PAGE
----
Fall 1999

A Message from the Dean

A Discourse on Constitutional Law
The Journey of a Journal
On History and Heritage: John K. Castle
In Defense and Celebration of the First Amendment

Public Service at the Forefront
Lindback Adwardee: Bruce H. Mann
Snippets of History (1915 - 1951)
Celebrations: Alumni Reunion and Commencment

Faculty Notes
Alumni Briefs
In Memoriam

Penn Law

"Many of us consider it to be the highest award our profession can bestow," wrote Carl (Tobey) Oxholm, III, chair of the Committee on the Delivery of Legal Services of the Philadelphia Bar Association. He was talking about the American Bar Association's annual Pro Bono Publico Award, only five of which are presented nationwide.

In March, the legal community nominated Penn Law's Public Service Program for that prestigious recognition. "Because the Award was designed with law firms and lawyers in mind, it has never before been given to a law school or to a service program," stated Oxholm.

Penn Law has taken pride in educating its graduates for leadership roles in law firms, corporations, and the public service sector. But how is it that schools like Columbia and the University of North Carolina are using Penn Law's Public Service Program as a template in developing their own programs? It has become the model because Penn Law's Public Service Program enhances the education of the students and impacts the lives of their clients.

John J. Grogan U93, Director of the Camden Center for Law and Social Justice, says that "for small, under-funded organizations like my own, the Program has been a life-saver. [It] has allowed organizations like mine to maintain services ... that would otherwise have been cut due to lack of funding."

Leslie Ann Miller, President of the Pennsylvania Bar Association, attests to the seriousness of that struggle: "Our Task Force has confirmed that, because of massive funding cuts over the past twenty years, our legal services system has had to sharply reduce staff, close offices, and turn clients away when they need help most." This in a city with roughly 400,000 people living at or below the poverty level and fewer than 75 full-time lawyers to assist them with legal services.

When he wrote to endorse the nomination of Penn Law's Program, Philadelphia Mayor Edward G. Rendell commended the school's pro bono graduation requirement and pointed out that "lawyers who volunteer to help the poor provide a critical part of the safety net that maintains our society."

The growing national reputation of our Public Service Program is based on a fivepart formula: initiative, program infrastructure, commitment to support, impact, and proven successes. Long before Penn Law recruited her from Yale, where she was directing their public service efforts, program director Susan Feathers admired the structure developed at Penn Law by Professor Howard Lesnick, and former program director Judith Bernstein-Baker.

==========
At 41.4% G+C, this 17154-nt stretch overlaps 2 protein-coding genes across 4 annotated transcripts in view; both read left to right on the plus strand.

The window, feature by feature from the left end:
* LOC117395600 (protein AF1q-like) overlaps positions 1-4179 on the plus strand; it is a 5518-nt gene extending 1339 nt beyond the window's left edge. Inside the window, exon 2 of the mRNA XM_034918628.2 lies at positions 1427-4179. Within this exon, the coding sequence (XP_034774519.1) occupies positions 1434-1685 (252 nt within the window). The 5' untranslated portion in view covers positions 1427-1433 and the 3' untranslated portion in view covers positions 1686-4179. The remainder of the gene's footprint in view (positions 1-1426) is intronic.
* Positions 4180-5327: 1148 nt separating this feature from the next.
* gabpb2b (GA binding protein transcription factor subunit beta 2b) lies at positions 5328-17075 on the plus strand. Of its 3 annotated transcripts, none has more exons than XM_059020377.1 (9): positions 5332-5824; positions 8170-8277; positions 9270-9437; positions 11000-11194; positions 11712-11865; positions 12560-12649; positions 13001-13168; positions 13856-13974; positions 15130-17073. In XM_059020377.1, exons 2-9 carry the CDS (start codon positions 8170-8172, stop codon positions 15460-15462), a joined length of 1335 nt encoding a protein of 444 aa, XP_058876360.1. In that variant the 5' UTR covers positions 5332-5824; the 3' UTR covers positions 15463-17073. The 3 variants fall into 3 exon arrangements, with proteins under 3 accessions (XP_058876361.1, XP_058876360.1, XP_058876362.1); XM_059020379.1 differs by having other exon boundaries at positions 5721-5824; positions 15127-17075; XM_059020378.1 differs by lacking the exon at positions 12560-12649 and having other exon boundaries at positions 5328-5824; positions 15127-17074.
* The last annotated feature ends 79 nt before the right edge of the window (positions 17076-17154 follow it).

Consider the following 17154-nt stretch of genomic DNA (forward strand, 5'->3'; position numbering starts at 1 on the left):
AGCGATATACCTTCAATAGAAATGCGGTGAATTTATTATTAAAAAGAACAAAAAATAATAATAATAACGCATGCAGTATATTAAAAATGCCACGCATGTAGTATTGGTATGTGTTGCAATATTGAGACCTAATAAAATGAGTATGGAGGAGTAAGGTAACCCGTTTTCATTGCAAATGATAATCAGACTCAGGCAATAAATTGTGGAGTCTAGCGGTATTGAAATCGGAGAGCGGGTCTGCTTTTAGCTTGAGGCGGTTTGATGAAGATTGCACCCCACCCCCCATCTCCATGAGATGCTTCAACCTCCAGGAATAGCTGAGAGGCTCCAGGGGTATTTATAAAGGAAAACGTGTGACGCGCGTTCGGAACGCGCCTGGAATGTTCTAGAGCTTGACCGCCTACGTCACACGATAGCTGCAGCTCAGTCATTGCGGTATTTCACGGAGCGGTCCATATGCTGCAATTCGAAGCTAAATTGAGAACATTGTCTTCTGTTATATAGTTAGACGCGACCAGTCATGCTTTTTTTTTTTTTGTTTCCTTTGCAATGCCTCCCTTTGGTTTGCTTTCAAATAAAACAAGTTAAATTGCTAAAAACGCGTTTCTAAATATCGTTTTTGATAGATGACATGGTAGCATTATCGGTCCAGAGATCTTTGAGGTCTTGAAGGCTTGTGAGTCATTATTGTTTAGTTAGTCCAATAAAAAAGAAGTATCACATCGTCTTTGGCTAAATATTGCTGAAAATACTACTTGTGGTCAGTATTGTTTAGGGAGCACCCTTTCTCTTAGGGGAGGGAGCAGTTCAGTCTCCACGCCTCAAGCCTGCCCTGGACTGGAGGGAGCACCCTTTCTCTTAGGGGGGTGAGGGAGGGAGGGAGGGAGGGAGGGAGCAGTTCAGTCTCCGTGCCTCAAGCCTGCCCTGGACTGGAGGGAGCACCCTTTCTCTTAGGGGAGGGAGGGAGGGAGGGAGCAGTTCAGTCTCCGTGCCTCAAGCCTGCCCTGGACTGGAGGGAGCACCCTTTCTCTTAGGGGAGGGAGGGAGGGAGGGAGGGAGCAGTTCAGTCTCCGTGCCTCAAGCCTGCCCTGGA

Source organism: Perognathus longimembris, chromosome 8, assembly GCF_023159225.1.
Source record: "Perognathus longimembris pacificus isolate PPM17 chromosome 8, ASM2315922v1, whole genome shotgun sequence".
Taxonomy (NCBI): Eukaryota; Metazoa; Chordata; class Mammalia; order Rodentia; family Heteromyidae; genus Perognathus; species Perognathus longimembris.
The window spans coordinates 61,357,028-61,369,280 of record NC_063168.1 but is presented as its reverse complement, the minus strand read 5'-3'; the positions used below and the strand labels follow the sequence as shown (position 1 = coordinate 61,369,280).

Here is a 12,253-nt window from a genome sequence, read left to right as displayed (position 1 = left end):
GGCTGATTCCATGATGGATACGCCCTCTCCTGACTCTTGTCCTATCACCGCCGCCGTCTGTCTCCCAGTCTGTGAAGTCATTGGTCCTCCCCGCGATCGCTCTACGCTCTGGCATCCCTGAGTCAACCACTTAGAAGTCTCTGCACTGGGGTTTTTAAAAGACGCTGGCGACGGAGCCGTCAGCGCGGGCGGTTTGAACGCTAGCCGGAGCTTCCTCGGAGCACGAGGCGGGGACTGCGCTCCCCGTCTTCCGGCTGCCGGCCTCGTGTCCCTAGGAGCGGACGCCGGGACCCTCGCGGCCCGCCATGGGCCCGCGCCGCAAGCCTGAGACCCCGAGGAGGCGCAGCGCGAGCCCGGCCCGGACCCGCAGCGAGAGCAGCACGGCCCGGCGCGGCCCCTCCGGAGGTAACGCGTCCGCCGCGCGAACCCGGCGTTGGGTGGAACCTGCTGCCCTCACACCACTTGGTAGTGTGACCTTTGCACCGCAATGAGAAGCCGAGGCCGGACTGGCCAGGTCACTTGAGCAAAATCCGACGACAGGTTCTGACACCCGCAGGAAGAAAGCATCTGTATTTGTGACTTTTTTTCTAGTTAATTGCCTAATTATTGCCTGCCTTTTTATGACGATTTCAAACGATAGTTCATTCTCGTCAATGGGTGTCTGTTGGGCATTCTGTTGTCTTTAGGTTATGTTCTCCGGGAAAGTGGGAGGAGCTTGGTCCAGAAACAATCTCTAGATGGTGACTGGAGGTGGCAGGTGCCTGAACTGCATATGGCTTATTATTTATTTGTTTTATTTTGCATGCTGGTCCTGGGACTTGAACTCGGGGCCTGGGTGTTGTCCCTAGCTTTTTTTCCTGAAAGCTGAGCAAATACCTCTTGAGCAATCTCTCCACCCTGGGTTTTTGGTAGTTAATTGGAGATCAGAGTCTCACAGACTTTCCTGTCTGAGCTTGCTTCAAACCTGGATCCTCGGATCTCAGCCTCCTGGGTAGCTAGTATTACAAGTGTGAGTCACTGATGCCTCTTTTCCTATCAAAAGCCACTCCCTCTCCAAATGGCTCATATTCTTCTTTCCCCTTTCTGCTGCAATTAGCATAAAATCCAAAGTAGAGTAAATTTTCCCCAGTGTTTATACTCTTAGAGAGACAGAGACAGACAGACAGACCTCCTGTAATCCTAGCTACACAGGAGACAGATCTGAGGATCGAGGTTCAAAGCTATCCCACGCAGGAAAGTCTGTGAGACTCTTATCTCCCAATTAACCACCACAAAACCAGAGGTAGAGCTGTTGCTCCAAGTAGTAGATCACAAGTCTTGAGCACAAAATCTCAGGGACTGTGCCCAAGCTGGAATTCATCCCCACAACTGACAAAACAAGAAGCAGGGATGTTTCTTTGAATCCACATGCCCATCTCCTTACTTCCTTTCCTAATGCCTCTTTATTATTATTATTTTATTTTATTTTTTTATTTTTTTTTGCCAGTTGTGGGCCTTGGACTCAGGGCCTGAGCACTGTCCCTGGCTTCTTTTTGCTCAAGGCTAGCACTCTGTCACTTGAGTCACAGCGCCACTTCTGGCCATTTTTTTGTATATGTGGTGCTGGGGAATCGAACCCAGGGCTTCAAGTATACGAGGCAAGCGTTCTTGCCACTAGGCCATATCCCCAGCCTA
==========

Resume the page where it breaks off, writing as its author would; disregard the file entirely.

It is more than fitting that Feathers grew up in a family committed to social justice: her mother taught in prisons and her father, a deacon in their local church, ministered to the homeless. She decided to become a lawyer at the age of twelve as she prepared for a classroom debate on the death penalty. Today, exuding energy and enthusiasm as she and her staff see their efforts capped by the ABA's pro bono nomination, she turns to new challenges rising like peaks in the near distance. No problem - she reads mountaineering books for pleasure.

The first class to meet Penn Law's new 70-hour pro bono requirement graduated in 1992. Still today the Program requires more hours of public service, offering more opportunities in more places, than any other comparable program in the country. This year, 495 students performed more than 20,000 hours of public service work to aid approximately 800 low-income clients who otherwise would have had no legal representation in crises concerning food, health services, and shelter. Their outreach affects people in the surrounding communities, agencies for whom the student volunteers work, and not least the students themselves.

Recognizing that his pro bono work had been valuable "in the development of necessary skills to be an effective lawyer," third-year student Steve Ebert adds, "I know that through my public service work, I have made a difference in the life of a child." The Program produces a lasting legacy. A recent informal survey of Program graduates revealed some 80 percent to be involved currently in pro bono work, which is eighttimes the legal community's national average.

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